Ceramic tile has been around for a long time and it’s no wonder—it’s beautiful, durable, slip resistant, healthy and easy to clean—it’s a win-win situation. . And this is one step in your quest for the bath or kitchen of your dreams that you can do yourself, so it’s less expensive. It is not difficult to install ceramic tile and most handymen or women can master it once they learn how to do it properly by watching a few videos and with a few helpful tips and tricks. Here are some of my favorites.
Diamond Shaped Tile Layout
When doing a diagonal layout with diamond shaped ceramic tile, such as a backsplash or shower, rather than laying the tile diagonally with 45-degree diagonal lines mark a single layout line on the center of your wall or floor and center the upper and lower corners of your diamond shaped tile on this single line. Then build a pyramid with the center on that line and use the sides of your pyramid to align your diagonal pattern using spacers for grout. From time to time check sides with a straightedge to be sure it’s on track.
Wall Niches and Other Openings
When tiling a wall with a wall niche such as in a bath alcove, lay out your tiles, measure the dimensions of your niche (this can work with a window or any important opening) and mark in the center of your tile layout so that the tiles are evenly and attractively ‘’framing’’ your niche and cut these tiles. Begin tiling your wall with the niche and go out to the corners of the alcove. Trim the edges of your niche with ceramic accent strip or bar liner for a nice finish.
If you are using tile trim for your tile backsplash or bath wall you will want it to be built out so that it butts out just a little over your field tile and looks thicker. If it doesn’t, cut a strip of backer board the size of your trim. ‘’Butter’’ both sides of the backer board strip with thin-set, stick it to the wall, and set your trim over that. It should bring your trim out just enough. If your adjustment is less than the depth of backer board just use a thicker amount of thin-set to bring it out to the depth you need.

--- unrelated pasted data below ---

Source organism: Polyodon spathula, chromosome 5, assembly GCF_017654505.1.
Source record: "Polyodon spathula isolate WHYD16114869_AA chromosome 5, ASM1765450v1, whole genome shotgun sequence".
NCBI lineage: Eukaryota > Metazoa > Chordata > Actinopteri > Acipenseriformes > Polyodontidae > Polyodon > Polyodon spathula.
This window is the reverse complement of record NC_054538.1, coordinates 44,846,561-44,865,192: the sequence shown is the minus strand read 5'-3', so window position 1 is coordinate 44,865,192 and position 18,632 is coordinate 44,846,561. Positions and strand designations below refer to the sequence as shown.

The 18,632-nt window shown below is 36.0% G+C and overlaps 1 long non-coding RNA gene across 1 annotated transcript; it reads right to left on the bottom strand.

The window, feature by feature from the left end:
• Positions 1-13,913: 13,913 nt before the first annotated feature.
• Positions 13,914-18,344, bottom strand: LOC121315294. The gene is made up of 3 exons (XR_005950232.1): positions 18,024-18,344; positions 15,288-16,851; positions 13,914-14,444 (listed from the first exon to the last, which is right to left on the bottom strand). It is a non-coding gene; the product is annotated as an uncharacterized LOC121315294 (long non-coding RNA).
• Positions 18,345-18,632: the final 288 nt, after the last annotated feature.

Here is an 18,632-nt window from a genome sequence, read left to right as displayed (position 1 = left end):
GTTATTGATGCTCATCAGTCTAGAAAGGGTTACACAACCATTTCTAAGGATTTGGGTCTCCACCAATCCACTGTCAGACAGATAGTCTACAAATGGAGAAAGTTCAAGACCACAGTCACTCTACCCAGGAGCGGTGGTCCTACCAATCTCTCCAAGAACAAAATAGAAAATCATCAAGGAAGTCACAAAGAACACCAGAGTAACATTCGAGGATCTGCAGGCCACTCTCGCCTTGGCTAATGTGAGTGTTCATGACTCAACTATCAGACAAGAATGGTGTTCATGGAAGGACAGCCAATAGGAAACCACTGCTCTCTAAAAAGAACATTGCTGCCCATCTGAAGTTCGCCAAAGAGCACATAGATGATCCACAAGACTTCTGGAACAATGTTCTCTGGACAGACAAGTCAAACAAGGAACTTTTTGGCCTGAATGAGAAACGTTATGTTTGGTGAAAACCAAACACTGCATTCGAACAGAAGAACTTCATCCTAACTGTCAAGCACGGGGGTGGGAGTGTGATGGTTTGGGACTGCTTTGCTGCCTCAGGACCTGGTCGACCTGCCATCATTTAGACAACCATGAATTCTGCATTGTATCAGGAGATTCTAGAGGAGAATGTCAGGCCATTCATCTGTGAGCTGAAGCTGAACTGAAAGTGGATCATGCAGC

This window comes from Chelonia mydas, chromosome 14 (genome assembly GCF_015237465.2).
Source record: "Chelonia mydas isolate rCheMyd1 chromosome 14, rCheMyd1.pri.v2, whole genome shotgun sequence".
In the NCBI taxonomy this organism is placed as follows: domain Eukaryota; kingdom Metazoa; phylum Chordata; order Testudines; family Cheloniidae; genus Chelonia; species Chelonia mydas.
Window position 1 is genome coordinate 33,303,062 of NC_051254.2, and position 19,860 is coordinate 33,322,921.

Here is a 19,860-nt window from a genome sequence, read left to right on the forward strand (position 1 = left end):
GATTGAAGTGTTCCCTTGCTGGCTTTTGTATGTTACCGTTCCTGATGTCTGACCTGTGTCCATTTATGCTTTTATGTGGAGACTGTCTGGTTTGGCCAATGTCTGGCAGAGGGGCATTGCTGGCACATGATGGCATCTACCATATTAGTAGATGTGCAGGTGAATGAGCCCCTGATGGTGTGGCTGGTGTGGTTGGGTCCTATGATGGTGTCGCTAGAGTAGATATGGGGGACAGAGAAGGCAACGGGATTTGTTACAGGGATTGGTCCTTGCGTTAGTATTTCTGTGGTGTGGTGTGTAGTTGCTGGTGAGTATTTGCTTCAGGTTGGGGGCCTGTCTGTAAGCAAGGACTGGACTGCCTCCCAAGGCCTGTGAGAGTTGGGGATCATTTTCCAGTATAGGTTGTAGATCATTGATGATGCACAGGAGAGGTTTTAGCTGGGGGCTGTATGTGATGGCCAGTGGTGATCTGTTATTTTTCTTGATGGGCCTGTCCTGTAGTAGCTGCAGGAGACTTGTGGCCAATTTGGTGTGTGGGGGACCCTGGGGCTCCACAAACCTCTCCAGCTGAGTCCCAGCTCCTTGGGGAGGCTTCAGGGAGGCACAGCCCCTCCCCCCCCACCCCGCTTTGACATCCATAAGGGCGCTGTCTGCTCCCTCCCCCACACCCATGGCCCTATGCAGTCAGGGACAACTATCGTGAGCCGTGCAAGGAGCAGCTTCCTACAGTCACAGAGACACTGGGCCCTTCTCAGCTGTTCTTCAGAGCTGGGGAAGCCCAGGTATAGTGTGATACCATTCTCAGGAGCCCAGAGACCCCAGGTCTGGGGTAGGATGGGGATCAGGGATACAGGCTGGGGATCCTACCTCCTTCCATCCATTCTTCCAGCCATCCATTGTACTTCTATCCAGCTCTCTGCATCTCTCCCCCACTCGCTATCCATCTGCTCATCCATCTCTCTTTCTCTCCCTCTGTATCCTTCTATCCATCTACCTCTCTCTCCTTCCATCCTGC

Rent or Buy?
There are two ways to cut ceramic tile. One is with a tile cutter. These are very easy to use, are very inexpensive (read the reviews online), and if you are just tiling a floor with no fancy cutting it is probably all you will need. If you are tiling a shower or other space with pipes, handles, faucet and corners use a wet tile saw. Fortunately, you may not have to buy one. Many home improvement centers will let you rent one including Home Depot and some Lowes Stores, and if you ask even show you how to use it. If you must buy one a good one like the pumpless Ryobi 7” will run about $100 and if you can add another $100 to your project it’s worth every penny.
Making Circles in Ceramic Tile
Yes, it’s fairly easy to cut circles in ceramic tiles with a wet tile saw but what if you really only need one and a simple tile cutter will do just fine for the rest of your project? Here’s a trick that takes a little patience but works quite well. Draw the hole on your tile with a marker or grease pencil and use a 1/4th inch masonry bit to drill a series of holes very closely spaced around the circle. When you’re done use a hammer to just very lightly tap the tile all along the ring of holes. Tap inside the ring, not the outside and it will break free and leave you with a hole that is a little rough, but cover it with a nice escutcheon plate and no one will ever be the wiser. You can use this method for square or rectangular cutouts too.
Laying external corners with wall tile doesn’t have to be hard. If you are rather handy with an electric tile cutter with a platform that will let you make angled mitering go for it, but if not don’t despair. You can neatly grout corners—I use a calking type applicator for corners. It might take a little practice on some spare tile or even two pieces of wood but it isn’t hard and looks very nice. If your ceramic tiles have one glazed edge you can overlap your corners so that one tile butts up over the other but the best and most simple way is simply to use an L-shaped trim strip. Simply affix in place with a sealant.
When tackling a ceramic tile do-it-yourself project the most important things to remember is to watch the videos online, think it out, take it slow, read and follow directions on products to the letter and relax—you can do this!